Written by Marissa Grey, JVibe
Shayna Goldstein performs. (Courtesy: ABC)
Shayna Goldstein, a 17-year-old from Denver, Colo., was - until recently - one of six remaining contestants on ABC’s hit reality TV show High School Musical: Get in the Picture. We got personal with Shayna about her experience as the only Jew on the show, and what she plans to do when it’s all over.
Exactly what is High School Musical: Get in the Picture?
It’s basically 12 incredibly talented teenagers, who are working and growing together, being themselves and performing and honing their skills to hopefully win the prize at the end—the lead in a music video that will be [shown] during the end credits of High School Musical 3: Senior Year in theaters, plus an ABC talent-hold contract and two singles with Disney Records.
What has been your greatest challenge so far?
The greatest challenge has been being myself throughout the competition, and not losing sight of who I am by trying to impress people. You just need to know who you are and what you want. It’s hard when you’re put in front of the cameras to act normally and not push too hard—[to] just sing, be you and not overdo it. [I’m] learning how to relax and be myself no matter what’s thrown at me.
Your dad is a cantor. Have you had experience singing in front of people?
We have the largest Conservative synagogue in Colorado. I sing with him at Rosh Hashanah and Yom Kippur, and he does a lot of concerts that I sing with him. I’m really lucky because I’ve grown up singing with my dad, so I don’t get stage fright. I’m excited to perform instead of [being] nervous. Everything you do sticks forever in front of the camera, so it’s a little scary, but you get used to it.
Have your parents been supportive of this experience?
My parents have been more than supportive. I get asked all the time if I want to be a cantor, but I don’t. I have my own music, so my dream is to be able to perform my music. No doubt I’m going to stay connected to my Judaism my whole life, but being a cantor isn’t for me.
My dad is a seventh-generation cantor, and my mom is a lawyer and also a ballerina. I have a very musical- [and] performance-related family. That’s how my dad influenced me—I could sing before I could talk!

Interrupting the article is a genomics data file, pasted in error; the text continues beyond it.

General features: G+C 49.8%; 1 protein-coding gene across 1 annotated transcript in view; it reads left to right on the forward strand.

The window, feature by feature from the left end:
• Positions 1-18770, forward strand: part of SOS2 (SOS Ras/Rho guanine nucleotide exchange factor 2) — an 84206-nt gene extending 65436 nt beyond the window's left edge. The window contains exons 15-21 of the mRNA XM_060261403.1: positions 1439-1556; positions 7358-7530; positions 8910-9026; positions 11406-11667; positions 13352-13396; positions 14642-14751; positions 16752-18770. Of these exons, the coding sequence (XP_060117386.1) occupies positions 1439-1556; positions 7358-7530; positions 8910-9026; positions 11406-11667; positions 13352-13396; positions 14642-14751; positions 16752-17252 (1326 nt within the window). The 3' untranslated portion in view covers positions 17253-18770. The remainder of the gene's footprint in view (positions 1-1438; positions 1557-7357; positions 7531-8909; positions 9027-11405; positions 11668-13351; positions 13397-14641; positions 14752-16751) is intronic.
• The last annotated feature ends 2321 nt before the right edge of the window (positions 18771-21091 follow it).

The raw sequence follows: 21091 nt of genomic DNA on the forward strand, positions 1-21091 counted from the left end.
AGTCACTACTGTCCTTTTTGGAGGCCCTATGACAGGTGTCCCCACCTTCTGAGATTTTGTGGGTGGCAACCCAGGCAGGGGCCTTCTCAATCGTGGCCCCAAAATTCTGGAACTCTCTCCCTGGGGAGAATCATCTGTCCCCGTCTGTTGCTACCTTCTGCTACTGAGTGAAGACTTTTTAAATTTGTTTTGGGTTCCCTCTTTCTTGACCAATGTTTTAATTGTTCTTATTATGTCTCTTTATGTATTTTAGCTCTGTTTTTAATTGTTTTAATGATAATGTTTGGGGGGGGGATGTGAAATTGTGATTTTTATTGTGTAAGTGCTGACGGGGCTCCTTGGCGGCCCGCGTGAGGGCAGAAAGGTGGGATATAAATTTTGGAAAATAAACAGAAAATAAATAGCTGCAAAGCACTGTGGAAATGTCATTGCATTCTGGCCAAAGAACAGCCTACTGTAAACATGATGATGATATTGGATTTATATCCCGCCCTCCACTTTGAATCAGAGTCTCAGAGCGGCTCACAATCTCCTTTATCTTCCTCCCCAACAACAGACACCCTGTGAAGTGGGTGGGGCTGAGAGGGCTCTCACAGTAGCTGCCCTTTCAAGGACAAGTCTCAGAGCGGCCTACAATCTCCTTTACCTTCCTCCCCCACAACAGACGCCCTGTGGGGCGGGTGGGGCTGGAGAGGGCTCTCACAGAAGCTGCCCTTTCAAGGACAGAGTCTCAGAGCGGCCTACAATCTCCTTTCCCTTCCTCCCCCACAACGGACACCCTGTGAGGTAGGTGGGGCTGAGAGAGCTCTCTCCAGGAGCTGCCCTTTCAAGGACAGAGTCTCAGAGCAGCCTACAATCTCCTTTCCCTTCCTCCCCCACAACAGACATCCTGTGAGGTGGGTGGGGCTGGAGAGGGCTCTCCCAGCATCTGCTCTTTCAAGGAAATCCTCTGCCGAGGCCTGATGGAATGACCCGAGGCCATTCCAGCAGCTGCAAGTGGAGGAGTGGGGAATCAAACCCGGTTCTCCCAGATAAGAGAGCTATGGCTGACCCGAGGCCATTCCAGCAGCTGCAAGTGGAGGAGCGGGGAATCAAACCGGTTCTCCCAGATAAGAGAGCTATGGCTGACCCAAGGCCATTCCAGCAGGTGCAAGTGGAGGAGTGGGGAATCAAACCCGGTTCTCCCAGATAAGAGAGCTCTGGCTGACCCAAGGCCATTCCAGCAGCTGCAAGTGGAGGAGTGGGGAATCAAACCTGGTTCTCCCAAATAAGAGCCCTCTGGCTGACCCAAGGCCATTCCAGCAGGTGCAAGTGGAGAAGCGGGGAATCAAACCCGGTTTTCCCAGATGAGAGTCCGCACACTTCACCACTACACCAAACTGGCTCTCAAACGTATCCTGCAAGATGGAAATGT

What kind of music do you write?
I have a hard time classifying its genre. It’s pop-lyrical-acoustic kind of stuff. I really like The Beatles, Red Hot Chili Peppers and Oasis. I could list you like 25 different groups.
Shayna Goldstein is the daughter of a cantor and a ballerina. (Courtesy: ABC)
You’re the only Jew on the show. What has that been like?
I am. I’m really secure with my Judaism. I love who I am, and Judaism is a really big part of me. It’s one of the first things I tell people. It’s a huge part of who I am, so it makes me stand out. There’s such a huge Jewish community, and I have all of that support while I’m here.
Are your Jewish values helping you get through the competition?
My values have no doubt helped me through this competition. I’ve grown up in such a loving community. After every show we get emails and calls from everyone, saying how proud they are. When you meet another Jew, it’s an instant connection. It doesn’t matter; you just are connected. That’s what I’ve learned—how to interact and how to be humble and kind.
You’re a huge role model for teens and millions of people are watching the show. How does this fit in to your future plans for performing?
Now that I have this opportunity for people to watch me sing, how I interact with people gives me so much more of a passion to keep pursuing what I’m doing. Apparently it’s working! My dream is to have as many people as I can hear me sing.
If you don’t win the competition, will you still continue with music?
No matter what happens in the competition, I have met so many great people and worked with so many talented kids and great artists. Music is my passion. I will write music no matter what happens. When I’m 90 years old I’ll be writing music. If I get turned down, who cares? I write for me—I sing to emote and make people feel something. So whether it’s 10 [people] or a million, I’ll never stop singing.
What’s your message to your fans?
No matter what it is that you want—singing, dancing, acting, being a doctor—if you want it badly enough, nothing will ever stop you. I told myself when I started singing that it was what I was going to do with my life. If you’re that sure of something, there’s no way you won’t achieve it.
This article originally appeared in the September 2008 issue of JVibe magazine, the national magazine for Jewish teens.